In a conference call with reporters on Feb. 8, researcher Thomas Kane, who led the study, said observations of math teachers conducted by principals and most teachers showed negligible effects, but observations with feedback by department chairs showed significant effects. One possible problem with some observations: Half of the teachers said they don’t actually get feedback from them:
As for tying teacher evaluation to standards-aligned student outcomes, the “student outcomes” didn’t have to be from state tests; they could also have come from interim or district assessments, or student-learning objectives. The report declined to offer an explanation as to why this strategy proved successful for math teachers. (New Mexico is the only state of the five studied that ties teacher evaluation to student test scores.)
Ready for another finding? I bet you are:
“We did not find any significant relationships between the frequency of teacher collaboration and student achievement for either mathematics or ELA. Moreover, we did not find that other factors—such as getting more frequent observations, receiving feedback, changing instructional materials, developing one’s own materials, receiving more professional development—accentuated the effect of collaboration.”
One issue with that: The survey laid out several kinds of collaboration, but while educators took advantage of many, less than seven percent of those surveyed had the opportunity to observe other teachers’ lessons. Other research shows that observations of other teachers are an especially effective method of increasing student learning. It’s also unclear how the findings about observations could show gains for math teachers, but not be listed as a form of effective collaboration.
“Are there different types of collaboration we haven’t asked about yet that distinguishes valuable collaboration from not-valuable collaboration?” Kane asked during the conference call. “It’s simply not true that more collaboration [in general] is what makes the difference. We need to zone in on what kind of collaboration is going to be helpful.”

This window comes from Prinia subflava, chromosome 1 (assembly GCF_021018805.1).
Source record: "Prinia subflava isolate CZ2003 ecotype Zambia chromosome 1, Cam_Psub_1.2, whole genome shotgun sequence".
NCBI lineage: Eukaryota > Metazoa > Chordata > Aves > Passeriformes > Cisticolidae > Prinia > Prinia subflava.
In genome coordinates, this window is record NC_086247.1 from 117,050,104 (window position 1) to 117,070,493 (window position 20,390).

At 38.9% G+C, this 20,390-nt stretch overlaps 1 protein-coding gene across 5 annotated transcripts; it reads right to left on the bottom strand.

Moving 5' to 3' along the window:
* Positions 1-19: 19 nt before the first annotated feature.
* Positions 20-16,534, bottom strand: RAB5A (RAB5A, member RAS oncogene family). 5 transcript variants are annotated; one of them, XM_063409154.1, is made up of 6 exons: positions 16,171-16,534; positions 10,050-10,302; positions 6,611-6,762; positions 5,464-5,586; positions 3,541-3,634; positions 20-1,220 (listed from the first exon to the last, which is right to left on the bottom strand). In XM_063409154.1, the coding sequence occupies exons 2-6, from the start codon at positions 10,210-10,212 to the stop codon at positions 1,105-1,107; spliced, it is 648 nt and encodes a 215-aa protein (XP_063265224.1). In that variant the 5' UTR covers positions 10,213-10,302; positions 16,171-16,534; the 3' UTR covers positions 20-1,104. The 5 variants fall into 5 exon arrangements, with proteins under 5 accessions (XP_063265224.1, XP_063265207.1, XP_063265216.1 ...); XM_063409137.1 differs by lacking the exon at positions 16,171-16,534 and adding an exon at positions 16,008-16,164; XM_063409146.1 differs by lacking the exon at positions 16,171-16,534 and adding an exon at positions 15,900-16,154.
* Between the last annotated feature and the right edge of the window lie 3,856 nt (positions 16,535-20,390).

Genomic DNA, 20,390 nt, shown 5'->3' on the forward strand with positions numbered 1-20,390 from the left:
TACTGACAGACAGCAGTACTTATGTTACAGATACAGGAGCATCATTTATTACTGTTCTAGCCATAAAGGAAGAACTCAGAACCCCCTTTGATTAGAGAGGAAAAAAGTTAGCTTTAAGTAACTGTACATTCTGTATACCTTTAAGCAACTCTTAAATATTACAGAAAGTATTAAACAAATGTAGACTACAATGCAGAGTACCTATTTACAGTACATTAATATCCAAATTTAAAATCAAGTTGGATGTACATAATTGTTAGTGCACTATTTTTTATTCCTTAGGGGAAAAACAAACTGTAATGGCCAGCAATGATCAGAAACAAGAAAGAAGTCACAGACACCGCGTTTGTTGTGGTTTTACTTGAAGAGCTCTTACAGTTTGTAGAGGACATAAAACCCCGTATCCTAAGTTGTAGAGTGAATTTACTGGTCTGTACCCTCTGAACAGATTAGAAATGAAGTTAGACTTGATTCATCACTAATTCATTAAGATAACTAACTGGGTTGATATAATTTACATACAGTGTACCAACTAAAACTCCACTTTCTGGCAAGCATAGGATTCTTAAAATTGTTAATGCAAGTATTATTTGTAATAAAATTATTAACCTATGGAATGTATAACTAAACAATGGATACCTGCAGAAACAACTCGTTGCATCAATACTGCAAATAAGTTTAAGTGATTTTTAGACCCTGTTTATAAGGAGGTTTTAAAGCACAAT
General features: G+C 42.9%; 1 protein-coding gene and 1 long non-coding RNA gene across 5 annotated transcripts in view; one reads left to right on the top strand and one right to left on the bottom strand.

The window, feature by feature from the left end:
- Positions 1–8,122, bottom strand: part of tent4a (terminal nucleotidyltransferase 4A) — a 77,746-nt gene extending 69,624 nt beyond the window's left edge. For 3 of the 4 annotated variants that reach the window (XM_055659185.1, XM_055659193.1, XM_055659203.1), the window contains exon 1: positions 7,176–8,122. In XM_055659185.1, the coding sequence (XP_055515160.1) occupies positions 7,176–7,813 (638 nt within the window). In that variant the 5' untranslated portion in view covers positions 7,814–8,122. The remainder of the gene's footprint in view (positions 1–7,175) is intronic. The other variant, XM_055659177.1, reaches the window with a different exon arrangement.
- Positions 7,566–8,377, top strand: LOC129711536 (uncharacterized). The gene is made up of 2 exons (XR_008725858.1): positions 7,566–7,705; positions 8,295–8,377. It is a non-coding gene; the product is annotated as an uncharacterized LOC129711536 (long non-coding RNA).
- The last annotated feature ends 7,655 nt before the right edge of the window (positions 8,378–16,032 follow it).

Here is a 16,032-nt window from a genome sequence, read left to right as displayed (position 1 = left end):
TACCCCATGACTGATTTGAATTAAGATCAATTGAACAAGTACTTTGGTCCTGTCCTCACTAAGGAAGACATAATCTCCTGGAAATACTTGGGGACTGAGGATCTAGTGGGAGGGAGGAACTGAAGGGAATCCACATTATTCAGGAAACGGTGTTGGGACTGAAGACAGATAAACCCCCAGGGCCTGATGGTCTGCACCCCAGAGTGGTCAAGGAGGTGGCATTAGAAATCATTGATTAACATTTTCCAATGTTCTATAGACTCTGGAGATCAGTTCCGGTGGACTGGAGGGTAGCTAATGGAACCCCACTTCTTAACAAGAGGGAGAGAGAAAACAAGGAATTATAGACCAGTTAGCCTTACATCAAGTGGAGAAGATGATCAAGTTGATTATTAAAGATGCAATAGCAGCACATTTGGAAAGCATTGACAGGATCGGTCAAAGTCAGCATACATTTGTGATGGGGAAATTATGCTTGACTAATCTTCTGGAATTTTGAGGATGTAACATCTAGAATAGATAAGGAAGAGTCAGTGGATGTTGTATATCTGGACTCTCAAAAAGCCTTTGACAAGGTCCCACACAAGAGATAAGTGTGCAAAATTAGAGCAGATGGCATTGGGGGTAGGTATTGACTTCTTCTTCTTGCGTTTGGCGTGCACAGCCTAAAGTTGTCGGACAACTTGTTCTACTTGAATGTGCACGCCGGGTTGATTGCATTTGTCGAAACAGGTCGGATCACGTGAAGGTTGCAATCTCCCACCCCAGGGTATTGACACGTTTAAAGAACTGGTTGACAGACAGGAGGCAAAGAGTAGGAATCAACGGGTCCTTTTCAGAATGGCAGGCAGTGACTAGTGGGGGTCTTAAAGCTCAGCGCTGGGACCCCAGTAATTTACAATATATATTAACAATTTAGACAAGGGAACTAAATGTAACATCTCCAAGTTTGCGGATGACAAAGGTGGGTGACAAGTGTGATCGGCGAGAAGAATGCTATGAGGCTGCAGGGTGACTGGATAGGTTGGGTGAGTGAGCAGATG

Another thing for math teachers: The study found that whether they changed instructional materials or not didn’t seem to affect student achievement, nor did using CCSS-aligned practice tests.
There was one other strategy that showed some promise for English/language arts teachers. The survey included a section on “school context,” a composite of questions that asked whether a school is a good place to work, and has high professional standards, well-behaved students, and supportive parents. English teachers who gave their school a higher score in this section saw higher student achievement gains. There was less correlation with math teachers, though it is not clear why.
To Recap Then
This is a complicated report, because implementation is a complicated subject, and there are a lot of moving parts to the common core. But it boils down to this: Teachers are changing their instructional practices, there is a mix of vague and specific strategies that can help math teachers, and none of those strategies benefit English teachers. But the new state tests are at least better at picking up on ELA teachers’ work in writing instruction.
If you’re a teacher or a principal, this might be a frustrating study. If you’re a researcher, though, it shows a path forward on what areas of common-core implementation need more investigation.
More on the impact of Common Core State Standards:
- Reports: Teacher PD Drives School Growth, and Other Countries Offer Models
- Math-Modeling PD Takes Teachers Beyond the Common Core
- Tackling the Fiction/Nonfiction Balance in the Common Core (Again)
A version of this news article first appeared in the Inside School Research blog.